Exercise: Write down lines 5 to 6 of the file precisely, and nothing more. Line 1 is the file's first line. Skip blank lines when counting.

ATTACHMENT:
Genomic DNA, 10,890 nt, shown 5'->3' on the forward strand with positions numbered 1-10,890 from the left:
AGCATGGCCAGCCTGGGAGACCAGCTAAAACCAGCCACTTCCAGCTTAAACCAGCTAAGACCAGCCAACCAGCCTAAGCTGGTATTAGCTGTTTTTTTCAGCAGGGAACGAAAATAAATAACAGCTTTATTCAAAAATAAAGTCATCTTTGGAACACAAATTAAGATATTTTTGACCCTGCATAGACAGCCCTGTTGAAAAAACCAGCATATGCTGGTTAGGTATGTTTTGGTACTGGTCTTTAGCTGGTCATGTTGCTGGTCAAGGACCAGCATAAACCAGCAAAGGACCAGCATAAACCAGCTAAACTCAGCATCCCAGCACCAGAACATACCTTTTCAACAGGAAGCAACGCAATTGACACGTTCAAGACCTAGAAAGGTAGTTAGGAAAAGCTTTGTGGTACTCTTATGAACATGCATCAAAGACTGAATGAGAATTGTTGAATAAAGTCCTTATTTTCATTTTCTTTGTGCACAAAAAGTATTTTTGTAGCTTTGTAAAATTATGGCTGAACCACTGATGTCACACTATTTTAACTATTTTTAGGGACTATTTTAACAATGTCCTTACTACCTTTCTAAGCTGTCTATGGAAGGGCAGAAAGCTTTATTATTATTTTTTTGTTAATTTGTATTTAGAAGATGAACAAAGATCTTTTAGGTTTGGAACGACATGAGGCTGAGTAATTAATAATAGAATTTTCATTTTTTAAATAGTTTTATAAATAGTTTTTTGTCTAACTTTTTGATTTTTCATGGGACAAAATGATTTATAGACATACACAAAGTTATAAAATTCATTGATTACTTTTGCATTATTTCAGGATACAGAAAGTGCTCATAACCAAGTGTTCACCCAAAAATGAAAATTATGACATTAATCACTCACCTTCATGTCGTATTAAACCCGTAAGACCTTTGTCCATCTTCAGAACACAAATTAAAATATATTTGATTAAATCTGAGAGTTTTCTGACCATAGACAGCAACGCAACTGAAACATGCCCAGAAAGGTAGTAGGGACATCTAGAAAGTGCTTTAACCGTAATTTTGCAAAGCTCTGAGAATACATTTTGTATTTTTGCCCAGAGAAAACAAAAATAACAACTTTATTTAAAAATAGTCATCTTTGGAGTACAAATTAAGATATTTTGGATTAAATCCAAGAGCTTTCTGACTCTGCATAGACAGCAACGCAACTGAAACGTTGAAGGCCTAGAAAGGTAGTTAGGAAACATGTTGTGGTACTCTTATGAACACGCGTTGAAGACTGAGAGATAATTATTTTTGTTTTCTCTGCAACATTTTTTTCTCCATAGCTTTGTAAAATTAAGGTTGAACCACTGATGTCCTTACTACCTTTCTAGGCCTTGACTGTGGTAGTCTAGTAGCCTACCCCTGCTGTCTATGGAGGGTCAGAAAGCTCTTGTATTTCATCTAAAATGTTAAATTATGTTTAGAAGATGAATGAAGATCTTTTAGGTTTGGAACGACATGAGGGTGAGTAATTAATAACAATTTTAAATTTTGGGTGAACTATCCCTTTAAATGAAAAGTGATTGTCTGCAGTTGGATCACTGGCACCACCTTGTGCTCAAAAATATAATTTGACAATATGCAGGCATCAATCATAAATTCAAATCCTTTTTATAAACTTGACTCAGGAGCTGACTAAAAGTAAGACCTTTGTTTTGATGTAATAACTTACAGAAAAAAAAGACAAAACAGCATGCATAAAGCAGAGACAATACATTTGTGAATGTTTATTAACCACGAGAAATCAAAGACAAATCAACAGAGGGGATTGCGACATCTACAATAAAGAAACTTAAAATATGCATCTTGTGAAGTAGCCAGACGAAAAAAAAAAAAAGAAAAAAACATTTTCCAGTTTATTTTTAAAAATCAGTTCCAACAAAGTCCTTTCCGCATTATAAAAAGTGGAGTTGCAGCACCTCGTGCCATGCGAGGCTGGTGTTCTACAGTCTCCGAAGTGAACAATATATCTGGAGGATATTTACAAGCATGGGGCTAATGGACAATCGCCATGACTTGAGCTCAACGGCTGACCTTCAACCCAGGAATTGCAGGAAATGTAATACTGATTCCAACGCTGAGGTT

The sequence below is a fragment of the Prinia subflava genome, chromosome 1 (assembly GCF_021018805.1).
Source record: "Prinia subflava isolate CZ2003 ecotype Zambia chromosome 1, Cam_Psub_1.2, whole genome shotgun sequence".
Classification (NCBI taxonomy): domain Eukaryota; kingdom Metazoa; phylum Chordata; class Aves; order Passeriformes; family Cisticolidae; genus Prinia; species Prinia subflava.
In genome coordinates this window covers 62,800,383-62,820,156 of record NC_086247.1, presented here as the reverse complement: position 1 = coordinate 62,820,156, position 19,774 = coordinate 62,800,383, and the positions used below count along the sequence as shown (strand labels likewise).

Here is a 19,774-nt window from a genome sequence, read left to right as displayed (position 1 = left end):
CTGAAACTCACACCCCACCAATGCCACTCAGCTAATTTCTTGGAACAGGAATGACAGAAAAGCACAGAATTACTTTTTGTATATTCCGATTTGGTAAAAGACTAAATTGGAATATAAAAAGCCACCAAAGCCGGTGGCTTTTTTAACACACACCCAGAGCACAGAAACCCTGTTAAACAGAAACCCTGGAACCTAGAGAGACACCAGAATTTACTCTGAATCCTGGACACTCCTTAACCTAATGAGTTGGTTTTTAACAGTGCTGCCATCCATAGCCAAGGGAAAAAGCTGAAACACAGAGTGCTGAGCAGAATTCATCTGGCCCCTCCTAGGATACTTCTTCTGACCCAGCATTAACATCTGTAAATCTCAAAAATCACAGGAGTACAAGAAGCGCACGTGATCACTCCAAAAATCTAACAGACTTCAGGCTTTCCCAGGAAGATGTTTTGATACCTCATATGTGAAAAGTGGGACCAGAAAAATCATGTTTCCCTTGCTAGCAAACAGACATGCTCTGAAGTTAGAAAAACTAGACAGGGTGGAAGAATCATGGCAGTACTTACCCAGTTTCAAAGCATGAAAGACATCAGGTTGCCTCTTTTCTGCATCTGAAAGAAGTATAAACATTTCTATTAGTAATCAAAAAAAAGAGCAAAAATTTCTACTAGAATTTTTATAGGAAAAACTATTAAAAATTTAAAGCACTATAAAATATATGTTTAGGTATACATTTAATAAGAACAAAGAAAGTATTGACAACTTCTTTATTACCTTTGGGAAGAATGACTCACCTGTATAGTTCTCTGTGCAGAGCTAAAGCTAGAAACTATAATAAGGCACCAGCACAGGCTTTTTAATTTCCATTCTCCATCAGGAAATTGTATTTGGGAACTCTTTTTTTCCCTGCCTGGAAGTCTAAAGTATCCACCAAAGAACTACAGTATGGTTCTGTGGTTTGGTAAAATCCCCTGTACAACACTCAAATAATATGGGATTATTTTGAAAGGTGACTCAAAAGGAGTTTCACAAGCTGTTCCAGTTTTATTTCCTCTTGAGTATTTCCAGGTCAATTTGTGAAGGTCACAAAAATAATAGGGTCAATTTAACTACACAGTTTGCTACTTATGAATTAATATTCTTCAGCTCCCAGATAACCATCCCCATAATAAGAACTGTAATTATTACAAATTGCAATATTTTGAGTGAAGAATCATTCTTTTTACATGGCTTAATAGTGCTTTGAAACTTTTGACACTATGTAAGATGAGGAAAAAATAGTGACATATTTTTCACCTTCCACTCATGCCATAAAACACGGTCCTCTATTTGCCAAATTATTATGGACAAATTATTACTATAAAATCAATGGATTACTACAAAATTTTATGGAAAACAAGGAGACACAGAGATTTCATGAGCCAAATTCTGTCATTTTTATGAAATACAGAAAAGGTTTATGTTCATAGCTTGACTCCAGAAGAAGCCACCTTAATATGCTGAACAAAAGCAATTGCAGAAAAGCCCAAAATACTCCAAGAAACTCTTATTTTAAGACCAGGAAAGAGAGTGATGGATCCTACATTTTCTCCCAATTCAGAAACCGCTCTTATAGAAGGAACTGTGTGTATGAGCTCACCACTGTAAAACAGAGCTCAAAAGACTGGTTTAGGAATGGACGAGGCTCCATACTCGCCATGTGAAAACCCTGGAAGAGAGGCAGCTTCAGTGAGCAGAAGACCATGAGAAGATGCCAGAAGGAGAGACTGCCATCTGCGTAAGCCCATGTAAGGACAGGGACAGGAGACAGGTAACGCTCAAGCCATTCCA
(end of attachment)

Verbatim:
Classification (NCBI taxonomy): domain Eukaryota; kingdom Metazoa; phylum Chordata; class Aves; order Passeriformes; family Cisticolidae; genus Prinia; species Prinia subflava.
In genome coordinates this window covers 62,800,383-62,820,156 of record NC_086247.1, presented here as the reverse complement: position 1 = coordinate 62,820,156, position 19,774 = coordinate 62,800,383, and the positions used below count along the sequence as shown (strand labels likewise).